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Beetham man shot dead, home burned

By Kim Boodram

MINUTES after scores of police officers cleared out of Beetham Gardens yesterday morning, a man was murdered and his home burned to the ground.

The bold midday attack is believed by some residents to have been either a reprisal or a warning, based on informant activity connected to the victim's family.

Darryl Daniel, 35, was at home with his mother, Carol Daniel, 59, when he was fatally shot and the fire started by two men.

The Daniel residence had been searched by the police earlier in the morning, leading to speculation that a member of the house was suspected of "informing" on someone else in Beetham Gardens during the police raid.

Carol Daniel was washing clothes when the men approached, one carrying a bucket of liquid.

The man with the bucket said: "Mums, move from here," and began to splash the liquid about the house.

Darryl Daniel is said to have attempted to stop the man when the other assailant pulled out a gun and shot him in the stomach and left arm.

One of the men then tossed a lighted object into the house and the blaze was set.

A massive police contingent, which had been in and around Beetham Gardens conducting raids since three o'clock yesterday morning, had only just left the area.

Several carloads of officers were able to turn around and be on the scene within minutes.

When the Express arrived, neighbours were running towards the burning house, some shouting there may be children inside.

"It have four children living there; I hope to God all went to school," one woman said as she ran past.

Darryl Daniel, still alive at the time, was seen being placed in a police vehicle by several officers, assisted by a woman.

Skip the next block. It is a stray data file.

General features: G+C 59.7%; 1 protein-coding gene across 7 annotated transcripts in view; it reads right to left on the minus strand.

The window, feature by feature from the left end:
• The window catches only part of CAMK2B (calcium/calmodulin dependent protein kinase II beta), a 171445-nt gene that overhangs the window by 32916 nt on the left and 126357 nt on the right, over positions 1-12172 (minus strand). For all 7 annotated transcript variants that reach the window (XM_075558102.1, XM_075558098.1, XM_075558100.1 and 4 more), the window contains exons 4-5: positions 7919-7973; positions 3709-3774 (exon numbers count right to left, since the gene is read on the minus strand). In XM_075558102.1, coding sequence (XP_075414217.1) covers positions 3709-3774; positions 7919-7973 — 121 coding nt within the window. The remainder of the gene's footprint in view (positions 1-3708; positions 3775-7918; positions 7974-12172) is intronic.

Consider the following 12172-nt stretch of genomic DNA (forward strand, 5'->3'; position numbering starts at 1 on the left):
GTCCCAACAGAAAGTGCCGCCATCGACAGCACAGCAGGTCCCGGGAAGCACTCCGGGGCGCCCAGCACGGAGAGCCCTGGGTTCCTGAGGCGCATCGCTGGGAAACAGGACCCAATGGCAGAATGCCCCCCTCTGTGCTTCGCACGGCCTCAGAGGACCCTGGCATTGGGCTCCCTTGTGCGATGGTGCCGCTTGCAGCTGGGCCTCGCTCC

The Express was told Daniel had been pulled from the burning house by a female friend.

It was barely ten minutes later that the blaze engulfed the house, bringing the mostly wooden structure to the ground.

In the yard, ashes settled on piles of bricks that Carol Daniel was said to have been buying, piecemeal fashion, to rebuild the house.

Heat from the blaze could be felt on the Priority Bus Route (PBR) where traffic slowed as motorists and commuters stared at the scene.

Officers from the Western Division of the Fire Service, who also arrived around that same time, were unable to drive their fire trucks down the narrow driveway that led to the house.

Hoses were instead extended from the main street and from a truck parked on the PBR. Though it took just minutes to bring the blaze under control, the house could not be saved.

No one else was found in the house after police and fire officers spent almost an hour trying to locate any other occupants.

Neighbours who had gathered when the blaze started scattered shortly after the arrival of the police, staying mum even on the name of the victim or any others who lived in the house.

"Is we to catch when the police gone," said one elderly woman.

"We don't know anything. We not looking for we house to burn down, too."

One officer said it is becoming increasingly difficult to work on cases related to areas such as Beetham Gardens as residents and witnesses refuse to "get involved".

As most police officers left and the remaining team cordoned off the crime scene, fire officers packed up, saying they could not stay in a "hot spot" without full police presence.

One fire officer said they had been recently threatened at the scene of a fire in a similar community, with officers being told to "leave that fire alone or be shot".

—See photo on Page 9

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